Heralded by “The New Yorker” magazine as “the world’s reigning male chorus” and named 2008’s Ensemble of the Year by Musical America, all-male vocal group Chanticleer kicks off its Christmas tour at the George Mason University Center for the Arts on Saturday night.
“It’s sort of a tradition to do the very first Christmas concert at George Mason,” said Jace Wittig, interim music director for Chanticleer. “Our Christmas concerts are probably one of our most prized traditions.”
As it always does for the Christmas concerts, Wittig said the ensemble will begin the show with a Gregorian chant before moving further back in time to sing carols from 13th century Italy, and then return to the Renaissance period. The second half of the concert will feature an audience favorite — and Chanticleer “anthem” — Franz Biebl’s version of “Ave Maria.” The show will close with familiar carols and gospel melodies.
“We take a journey though musical history,” Wittig said. “The repertoire is quite broad. The breadth that is represented in the Christmas concert is representative of our repertoire as a whole ... When we take a program on tour ... it is kind of this eclectic programming and the journey through all the sounds that people have put into vocal music throughout the years.”
San Francisco-based Chanticleer was founded in 1978 by tenor Luis Botto. Though the ensemble originally intended to sing only music from the Renaissance period, Wittig said the repertoire quickly expanded and now, “at the core of it’s mission, Chanticleer explores any music at the highest level ...“
Like the Chanticleer founders at the time of the group’s conception, Chanticleer’s current members are mainly in their 20s and 30s and in touch with contemporary music. This has never been more evident than with the release of the ensemble’s latest studio album, “Someone New,” available for digital download since October and in stores since the end of November.
“We have been including more popular arrangements; indie pop, and audiences have responded very well to it,” Wittig said. “We thought, we need to make an album of this.”
“Someone New” includes contemporary tunes from Peter Gabriel, Paul Simon, selections from the musical “The Wiz” and even alternative rocker Gotye.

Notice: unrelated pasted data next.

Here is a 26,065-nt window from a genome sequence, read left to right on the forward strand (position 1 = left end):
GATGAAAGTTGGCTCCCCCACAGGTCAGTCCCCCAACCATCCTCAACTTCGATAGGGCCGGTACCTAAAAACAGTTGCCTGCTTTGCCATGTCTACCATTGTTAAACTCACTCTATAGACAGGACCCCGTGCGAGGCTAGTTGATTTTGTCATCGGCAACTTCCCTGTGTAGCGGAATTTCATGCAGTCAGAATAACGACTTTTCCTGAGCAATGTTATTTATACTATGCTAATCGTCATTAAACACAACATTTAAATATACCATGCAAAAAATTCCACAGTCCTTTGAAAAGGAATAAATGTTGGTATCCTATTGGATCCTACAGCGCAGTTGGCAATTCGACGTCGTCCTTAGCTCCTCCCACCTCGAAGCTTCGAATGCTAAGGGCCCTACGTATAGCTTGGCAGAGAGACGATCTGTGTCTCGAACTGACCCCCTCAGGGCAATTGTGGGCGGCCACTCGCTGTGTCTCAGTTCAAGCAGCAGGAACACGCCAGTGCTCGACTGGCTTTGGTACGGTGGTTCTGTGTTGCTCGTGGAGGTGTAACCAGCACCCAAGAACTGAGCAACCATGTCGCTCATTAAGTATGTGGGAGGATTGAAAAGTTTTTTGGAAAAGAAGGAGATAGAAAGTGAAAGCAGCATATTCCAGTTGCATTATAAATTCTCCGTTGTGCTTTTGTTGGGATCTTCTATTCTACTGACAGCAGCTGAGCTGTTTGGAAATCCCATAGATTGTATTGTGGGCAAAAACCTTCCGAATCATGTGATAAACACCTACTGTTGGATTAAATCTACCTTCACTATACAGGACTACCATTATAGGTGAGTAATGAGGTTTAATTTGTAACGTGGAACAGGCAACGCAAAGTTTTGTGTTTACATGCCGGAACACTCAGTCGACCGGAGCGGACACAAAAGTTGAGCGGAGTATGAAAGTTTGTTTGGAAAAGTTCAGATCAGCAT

Wittig said the ensemble is often asked how they approach the varying styles of music they sing.
“The easiest answer is ‘the same way,’” Wittig said. “You find the beauty in music ... and if the music is good and the words are good, there are a wellspring of ideas for us to draw on.”
Wittig, an Indiana native, grew up dreaming of becoming a member of Chanticleer, or a group just like it. His introduction to Chanticleer came during his time as a member of the Indianapolis Children’s Choir. A Chanticleer singer appeared as a soloist on one of the choir’s albums and Wittig got the opportunity to hear a Chanticleer recording.
“I remember thinking very specifically it was the most glorious thing I ever heard,” Wittig said. “I followed them through the years and was a fan myself. And at some point, my friends were like, ‘why don’t you audition?’”
Wittig started with Chanticleer eight years ago as a baritone. Like all members of the group, he has a degree in music- vocal performance specifically — from Ball State University.
“This is our full-time job,” Wittig said. “Both for our singers and our staff of seven.”
And the Chanticleer schedule is a grueling one.
“We do 100 to 120 concerts per year all over the world ...” Wittig said. “Our touring calendar adds up to about six or seven months on the road. We rehearse four hours a day, five days a week.”
But if their regular schedule sounds brutal, it’s nothing compared to the holiday season.
“On average we do four or five concerts per week, but around Christmas, it’s much more,” Wittig said. “Christmas is a special time; it’s sort of our bread and butter.”
Though both the Christmas show and their regular repertoire showcase Chanticleer’s broad palette, when it comes down to it, Wittig said the group is still very much dedicated to its Renaissance roots.
“We are one of the few groups who manage to fit all of this [music] into one program,” Wittig said. “ ... But Renaissance music in particular ... it’s the cornerstone of what we do.”